This process was further refined in the middle east, either using locally produced steels, or by re-working wootz purchased from India. The exact process remains unknown, but allowed carbides to precipitate out as micro particles arranged in sheets or bands within the body of a blade. The carbides are far harder than the surrounding low carbon steel, allowing the swordsmith to make an edge which would cut hard materials with the precipitated carbides, while the bands of softer steel allowed the sword as a whole to remain tough and flexible.

The banded carbide precipitates appear in the blade as a swirling pattern. By manipulating the ingot of steel in a certain way during forging, various intentional patterns could be induced in the steel. The most common of these was a pattern of lateral bands, often called Mohammed's Ladder, most likely formed by cutting or forging notches into the surface of the ingot, then forging it into the blade shape (this is the method Pendray. The notches resulted in different degrees of work hardening between top and bottom, and thus controlled the size of the carbide particles in the surface at those areas, and thus the appearance of the bands.

A 2006 study published in Nature determined that some carbon nanotubes are present in Damascus blades, possibly helping to account for their strength.

For reasons that are not entirely clear, but possibly because sources of ores containing trace amounts of tungsten and/or vanadium needed for its production were depleted, the process was lost to the middle-eastern metalsmiths around 1750. It has been eagerly sought by many since that time.

From the very start, the superior capabilities of Damascus swords attracted significant attention, and many attempts were made to reproduce either the performance or the appearance of the Damascus blades. Since pattern welding was a widespread technique, and produced surface patterns similar to those found on Damascus blades, many people believed that Damascus blades were made using a pattern welding technique. This belief was challenged in the 1990s when J. D. Verhoeven and A. H. Pendray published an article on their experiments on reproducing the elemental, structural, and visual characteristics of Damascus steel.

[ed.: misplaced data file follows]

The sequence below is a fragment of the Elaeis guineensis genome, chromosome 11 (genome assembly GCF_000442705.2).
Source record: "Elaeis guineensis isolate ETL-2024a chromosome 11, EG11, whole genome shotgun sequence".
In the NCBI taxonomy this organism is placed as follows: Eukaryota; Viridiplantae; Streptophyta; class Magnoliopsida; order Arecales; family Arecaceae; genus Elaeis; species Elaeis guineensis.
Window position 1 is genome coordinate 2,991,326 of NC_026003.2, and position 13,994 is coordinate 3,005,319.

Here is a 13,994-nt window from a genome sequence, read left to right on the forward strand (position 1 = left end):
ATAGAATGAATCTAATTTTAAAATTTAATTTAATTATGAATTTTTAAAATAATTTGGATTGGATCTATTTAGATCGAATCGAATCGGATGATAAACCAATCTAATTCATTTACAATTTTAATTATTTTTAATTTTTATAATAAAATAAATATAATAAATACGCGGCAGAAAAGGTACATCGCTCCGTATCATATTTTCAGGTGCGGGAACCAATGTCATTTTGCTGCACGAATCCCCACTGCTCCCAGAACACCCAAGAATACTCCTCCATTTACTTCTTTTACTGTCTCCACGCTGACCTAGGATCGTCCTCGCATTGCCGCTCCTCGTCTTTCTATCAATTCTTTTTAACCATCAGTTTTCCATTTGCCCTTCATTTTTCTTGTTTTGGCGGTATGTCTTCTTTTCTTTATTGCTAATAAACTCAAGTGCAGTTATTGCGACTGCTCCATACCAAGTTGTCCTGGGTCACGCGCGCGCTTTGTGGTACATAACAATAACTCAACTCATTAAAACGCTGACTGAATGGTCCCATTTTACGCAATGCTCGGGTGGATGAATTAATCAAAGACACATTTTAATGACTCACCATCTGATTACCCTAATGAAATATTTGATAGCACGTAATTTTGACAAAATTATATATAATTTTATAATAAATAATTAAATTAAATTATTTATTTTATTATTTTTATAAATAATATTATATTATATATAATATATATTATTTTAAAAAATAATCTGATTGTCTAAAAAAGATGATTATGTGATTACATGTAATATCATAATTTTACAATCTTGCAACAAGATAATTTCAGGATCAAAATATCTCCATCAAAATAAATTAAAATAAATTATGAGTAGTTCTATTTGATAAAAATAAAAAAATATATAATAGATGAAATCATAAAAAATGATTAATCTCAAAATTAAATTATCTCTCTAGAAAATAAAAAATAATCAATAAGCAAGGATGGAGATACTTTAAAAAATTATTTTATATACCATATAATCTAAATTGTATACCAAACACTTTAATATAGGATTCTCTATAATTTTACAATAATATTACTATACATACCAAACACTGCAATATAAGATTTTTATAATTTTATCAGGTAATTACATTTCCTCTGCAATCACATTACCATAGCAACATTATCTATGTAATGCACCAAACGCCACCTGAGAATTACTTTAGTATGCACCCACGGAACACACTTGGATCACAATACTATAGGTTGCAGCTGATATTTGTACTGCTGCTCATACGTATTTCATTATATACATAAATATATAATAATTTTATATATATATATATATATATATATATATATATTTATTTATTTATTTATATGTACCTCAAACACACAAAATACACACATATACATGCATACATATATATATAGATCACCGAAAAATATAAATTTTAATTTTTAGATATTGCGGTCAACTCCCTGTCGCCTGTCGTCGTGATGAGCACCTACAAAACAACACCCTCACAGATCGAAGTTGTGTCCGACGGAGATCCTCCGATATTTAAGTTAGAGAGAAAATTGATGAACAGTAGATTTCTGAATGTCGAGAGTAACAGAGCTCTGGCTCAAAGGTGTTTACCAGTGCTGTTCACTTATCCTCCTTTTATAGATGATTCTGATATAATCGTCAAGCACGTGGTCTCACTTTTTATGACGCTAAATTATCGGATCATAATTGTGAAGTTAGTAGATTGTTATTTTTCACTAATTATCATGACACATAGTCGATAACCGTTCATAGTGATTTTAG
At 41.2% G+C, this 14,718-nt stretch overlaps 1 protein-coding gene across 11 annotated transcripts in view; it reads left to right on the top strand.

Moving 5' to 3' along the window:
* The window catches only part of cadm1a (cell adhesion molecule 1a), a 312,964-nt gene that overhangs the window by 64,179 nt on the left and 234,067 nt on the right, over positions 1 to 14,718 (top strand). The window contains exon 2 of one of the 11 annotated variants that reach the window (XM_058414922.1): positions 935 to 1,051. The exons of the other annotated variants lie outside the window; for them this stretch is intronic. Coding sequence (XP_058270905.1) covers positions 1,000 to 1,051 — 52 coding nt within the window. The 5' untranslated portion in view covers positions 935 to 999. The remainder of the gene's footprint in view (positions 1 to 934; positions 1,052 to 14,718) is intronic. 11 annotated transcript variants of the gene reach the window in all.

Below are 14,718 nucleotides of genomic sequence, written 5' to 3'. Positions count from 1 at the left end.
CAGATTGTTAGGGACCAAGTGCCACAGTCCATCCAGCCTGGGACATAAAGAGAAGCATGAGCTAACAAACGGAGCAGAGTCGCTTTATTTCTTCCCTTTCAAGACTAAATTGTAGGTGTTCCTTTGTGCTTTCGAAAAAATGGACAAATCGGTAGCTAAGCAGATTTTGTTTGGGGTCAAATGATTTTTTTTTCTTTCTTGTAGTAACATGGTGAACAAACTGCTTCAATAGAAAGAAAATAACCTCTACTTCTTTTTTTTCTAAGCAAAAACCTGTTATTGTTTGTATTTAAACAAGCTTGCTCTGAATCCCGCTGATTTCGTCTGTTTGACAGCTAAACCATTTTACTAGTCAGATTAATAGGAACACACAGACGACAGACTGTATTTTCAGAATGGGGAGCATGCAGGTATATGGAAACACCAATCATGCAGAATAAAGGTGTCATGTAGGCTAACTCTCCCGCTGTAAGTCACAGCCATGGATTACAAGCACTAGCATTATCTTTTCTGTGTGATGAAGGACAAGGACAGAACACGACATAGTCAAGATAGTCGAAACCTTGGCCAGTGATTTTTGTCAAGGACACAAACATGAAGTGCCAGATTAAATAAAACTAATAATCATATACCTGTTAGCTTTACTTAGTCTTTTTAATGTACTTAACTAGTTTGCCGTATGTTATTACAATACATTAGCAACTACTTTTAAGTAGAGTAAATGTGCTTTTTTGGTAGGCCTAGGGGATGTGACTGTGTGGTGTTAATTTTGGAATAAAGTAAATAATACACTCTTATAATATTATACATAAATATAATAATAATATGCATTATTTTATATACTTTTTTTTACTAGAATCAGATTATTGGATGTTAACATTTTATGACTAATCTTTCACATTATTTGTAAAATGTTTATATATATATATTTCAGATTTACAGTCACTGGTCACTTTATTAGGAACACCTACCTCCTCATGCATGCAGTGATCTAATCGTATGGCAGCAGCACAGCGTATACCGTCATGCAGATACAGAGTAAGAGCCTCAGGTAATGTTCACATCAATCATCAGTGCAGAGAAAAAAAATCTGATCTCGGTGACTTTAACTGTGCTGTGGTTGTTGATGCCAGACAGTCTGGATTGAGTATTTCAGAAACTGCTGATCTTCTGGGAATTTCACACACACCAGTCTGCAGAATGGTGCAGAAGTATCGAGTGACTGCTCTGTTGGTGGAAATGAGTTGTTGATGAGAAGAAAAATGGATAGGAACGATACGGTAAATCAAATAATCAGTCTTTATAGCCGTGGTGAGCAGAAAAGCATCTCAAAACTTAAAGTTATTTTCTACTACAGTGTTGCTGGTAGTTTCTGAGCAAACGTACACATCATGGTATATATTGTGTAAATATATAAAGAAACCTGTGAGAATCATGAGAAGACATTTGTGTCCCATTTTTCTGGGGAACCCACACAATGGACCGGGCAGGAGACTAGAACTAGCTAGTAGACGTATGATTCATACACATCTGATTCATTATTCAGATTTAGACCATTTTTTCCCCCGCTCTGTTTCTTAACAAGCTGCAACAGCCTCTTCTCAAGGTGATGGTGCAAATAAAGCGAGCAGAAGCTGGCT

Verhoeven and Pendray started with a cake of steel that matched the properties of the original wootz steel from India, which also matched a number of original Damascus swords they had access to. The wootz was in a soft, annealed state, with a large grain structure, and many beads of pure iron carbide which were the result of the hypereutectoid state of the wootz.

Studies published in 2006 by Peter Paufler of the Technical University of Dresden, Germany, and colleagues, utilizing an electron microscope to study samples of a 17th-century sword, have discovered clear evidence of carbon nanotubes and nanowires, and associated cementite wires. They believe that the nanotubes and the nanowires were formed by the special process of forging and annealing the steel, and could explain the unique mechanical properties of the swords.

For some time, it was believed that Damascus steel was made in a similar fashion to what is known as pattern welding, a sword making technique that was widely used in Europe and Japan. Pattern welding was very common in the ancient world; Viking swords, Japanese katana and Indonesian kris or keris swords were all made using pattern welding techniques.

For some time this similarity was used to dismiss Damascus as yet another pattern-welded steel, but modern metallurgy demonstrated this to be wrong.

Another material similar to pattern weld is mokume-gane. Mokume is made of the softer metals, like gold, silver, and copper. It is made in much the same way as pattern weld Damascus, and is used for rings, tsubas (the guard on a katana), and knife bolsters. The name mokume-gane means "wood eye", referring to the pattern of the metals, which looks like wood grain. It was first made by the Japanese.

Thanks to modern processes the Damascus blade making techniques have been revived. No longer do the glowing hot blade require to be cooled by piercing the bodies of slaves nor can we state the blades were forged with “dragon blood” because we know it’s hard to get blood from a dragon.

But It’s means that the blades we chose to get manufactured are blades that have a proven history of being strong, sharp and potentially lethal as well as being works of art. At Spear Gear we always look to go the extra mile to provide unique products that the true warrior can both have confidence in and be proud to carry. See our line of Damascus Blades at our website SpearGearIntl.com